Buffett, TSMC and Taiwan risk

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Buffett, TSMC and Taiwan risk

Berkshire Hathaway has a patchy record as a tech investor. What I mostly mean by this is that Warren Buffett’s conglomerate made a nightmarishly bad $10bn investment in IBM in 2011. Buffett argued at the time that IBM’s competitive moat was its very stable foothold in corporate IT departments. This was absolutely not the case, as subsequent events demonstrated, and Berkshire sold at a big loss. Unhedged wrote about this earlier this year, when Berkshire unveiled a $4.2bn stake in HP Inc, which sells printer cartridges (that stock has slightly underperformed the market since). On the other hand, Berkshire’s huge investment in Apple, which it started buying in 2016, has been a winner.

All three of these stocks have something in common with Berkshire’s latest tech purchase, a $4bn stake in Taiwan Semiconductor Manufacturing. When purchased, all three looked cheap, with price/earnings ratios in the low single digits or (in the case of HP) lower.

But TSMC is a lot more like Apple than HP or IBM. In addition to being cheap, it has been growing fast and is (for a company in a capital-intensive industry) very profitable. It has increased revenue at a five-year compound annual rate of 17 per cent, and has a five-year average return on capital of 16 per cent, according to S&P Capital IQ. Compare, for example, Intel on those two metrics: 2 per cent and 12 per cent, with a P/E ratio of 20.

Further, TSMC’s competitive moat seems wider than IBM’s (too annoying to fire) or HP’s (too annoying to buy a refilled ink cartridge). It has a virtual monopoly on manufacturing the fastest computer chips. TSMC will not always have that crown (Intel once had it, Samsung was once close) but making chips is hard and leadership changes hands infrequently.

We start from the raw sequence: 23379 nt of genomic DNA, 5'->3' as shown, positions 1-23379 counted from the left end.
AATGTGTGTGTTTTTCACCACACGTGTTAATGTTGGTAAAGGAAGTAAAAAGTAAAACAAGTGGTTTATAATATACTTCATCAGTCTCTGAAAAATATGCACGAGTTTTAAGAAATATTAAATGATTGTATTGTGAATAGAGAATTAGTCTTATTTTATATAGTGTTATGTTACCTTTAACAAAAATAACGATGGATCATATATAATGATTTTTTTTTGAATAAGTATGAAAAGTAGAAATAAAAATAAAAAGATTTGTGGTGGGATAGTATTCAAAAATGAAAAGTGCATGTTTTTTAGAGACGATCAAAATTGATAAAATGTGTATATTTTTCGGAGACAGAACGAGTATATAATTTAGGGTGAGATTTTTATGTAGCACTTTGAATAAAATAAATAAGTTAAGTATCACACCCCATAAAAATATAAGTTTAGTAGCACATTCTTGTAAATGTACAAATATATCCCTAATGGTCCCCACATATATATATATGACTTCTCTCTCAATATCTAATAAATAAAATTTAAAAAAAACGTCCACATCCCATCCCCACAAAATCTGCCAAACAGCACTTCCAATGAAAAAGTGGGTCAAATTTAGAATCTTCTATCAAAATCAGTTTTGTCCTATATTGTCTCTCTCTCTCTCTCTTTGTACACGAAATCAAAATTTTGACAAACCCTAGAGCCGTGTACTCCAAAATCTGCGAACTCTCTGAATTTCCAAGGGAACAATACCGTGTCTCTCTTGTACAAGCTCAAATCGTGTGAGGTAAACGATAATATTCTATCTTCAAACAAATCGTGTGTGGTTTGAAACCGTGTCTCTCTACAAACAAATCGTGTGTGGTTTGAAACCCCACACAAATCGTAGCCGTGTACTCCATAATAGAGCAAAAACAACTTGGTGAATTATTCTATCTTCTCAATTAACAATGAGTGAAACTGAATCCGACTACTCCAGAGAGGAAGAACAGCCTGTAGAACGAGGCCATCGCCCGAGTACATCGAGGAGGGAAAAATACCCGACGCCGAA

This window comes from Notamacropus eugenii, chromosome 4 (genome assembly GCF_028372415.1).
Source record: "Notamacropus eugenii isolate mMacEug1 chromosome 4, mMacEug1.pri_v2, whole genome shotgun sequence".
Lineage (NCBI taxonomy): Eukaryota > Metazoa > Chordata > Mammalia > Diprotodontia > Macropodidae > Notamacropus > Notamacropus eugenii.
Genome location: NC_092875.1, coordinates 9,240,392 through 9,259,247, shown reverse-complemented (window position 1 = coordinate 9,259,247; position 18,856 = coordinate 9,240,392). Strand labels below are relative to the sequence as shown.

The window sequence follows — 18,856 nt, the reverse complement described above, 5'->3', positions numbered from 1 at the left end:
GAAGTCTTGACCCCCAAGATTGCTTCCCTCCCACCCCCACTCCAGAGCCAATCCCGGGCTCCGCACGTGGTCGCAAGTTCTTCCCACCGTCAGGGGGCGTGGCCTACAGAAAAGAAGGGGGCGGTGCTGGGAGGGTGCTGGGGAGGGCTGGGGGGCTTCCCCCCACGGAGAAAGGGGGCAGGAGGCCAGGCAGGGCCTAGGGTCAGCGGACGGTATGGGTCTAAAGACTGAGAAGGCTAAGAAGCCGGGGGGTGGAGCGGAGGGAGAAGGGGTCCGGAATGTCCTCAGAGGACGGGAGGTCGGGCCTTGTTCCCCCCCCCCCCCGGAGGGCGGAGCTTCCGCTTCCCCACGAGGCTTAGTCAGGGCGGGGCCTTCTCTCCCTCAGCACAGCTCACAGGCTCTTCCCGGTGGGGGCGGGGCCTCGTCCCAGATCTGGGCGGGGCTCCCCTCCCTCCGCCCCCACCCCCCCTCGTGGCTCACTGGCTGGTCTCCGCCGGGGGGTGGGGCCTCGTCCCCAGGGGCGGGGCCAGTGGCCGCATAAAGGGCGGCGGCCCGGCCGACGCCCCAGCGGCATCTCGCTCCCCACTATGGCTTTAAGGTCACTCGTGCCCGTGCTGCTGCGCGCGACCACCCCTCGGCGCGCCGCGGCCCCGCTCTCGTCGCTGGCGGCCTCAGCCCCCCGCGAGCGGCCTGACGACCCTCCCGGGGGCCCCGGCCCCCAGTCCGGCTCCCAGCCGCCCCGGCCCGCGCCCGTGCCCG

So why is TSMC trading at 12 times forward earnings? I asked two semiconductor analysts — Stacy Rasgon of Bernstein and CJ Muse of Evercore ISI — about this yesterday. Both were unequivocal: TSMC trades so low only because of the risks posed by the tense relations between Taiwan, China and the US.

I’m not certain that this is true, but let’s assume it is. Is Buffett right to look past this risk? One argument would be that in the extreme case of a Chinese invasion of Taiwan, and the US becoming involved militarily, all of us (and every stock) are in so much trouble that putting a discount only on Taiwanese stocks does not make much sense. Either China-Taiwan-US relations will thaw, and TSMC will erase its discount, or the US goes to war with China, in which case everything gets a discount. This is awful stuff to talk about, but the logic sort of works. Perhaps some risks are too serious to price into a stock.

Praying for peace, and preparing for it

Unhedged doesn’t often talk about the war in Ukraine. We are a humble markets column and war is way above our paygrade.

But nine months into the war, talk of a Ukraine endgame is growing in the press and, reportedly, among some western officials. The Russian withdrawal from the strategic city of Kherson is probably a factor, as is the first known in-person meeting between Russia’s and America’s top spies.

We’ve no idea what’s going to happen on the ground; maybe no one does. But we do know that a de-escalation of the war, whenever it happens, will matter to markets. Some thinking ahead is due, so we asked around.

Most observers expect the conflict to end in some sort of deal between Russia, Ukraine, the west and possibly other players. It’s impossible to know what such a settlement would entail, and it may take a long time. But markets are forward-looking, and probably won’t wait for official negotiations to begin.

Matt Gertken, chief geopolitical strategist at BCA Research, told us, “As soon as we have a stalemate militarily, I think financial markets will start to sniff out an eventual ceasefire.” Ukraine’s battlefield victories, he says, create tail risks to the global economy: that Russia gets desperate and ups the ante. None of the potential fallout is good for markets, including a fresh energy shock, more sanctions, attacks on infrastructure abroad or nuclear brinkmanship. Removing those downside risks would move markets: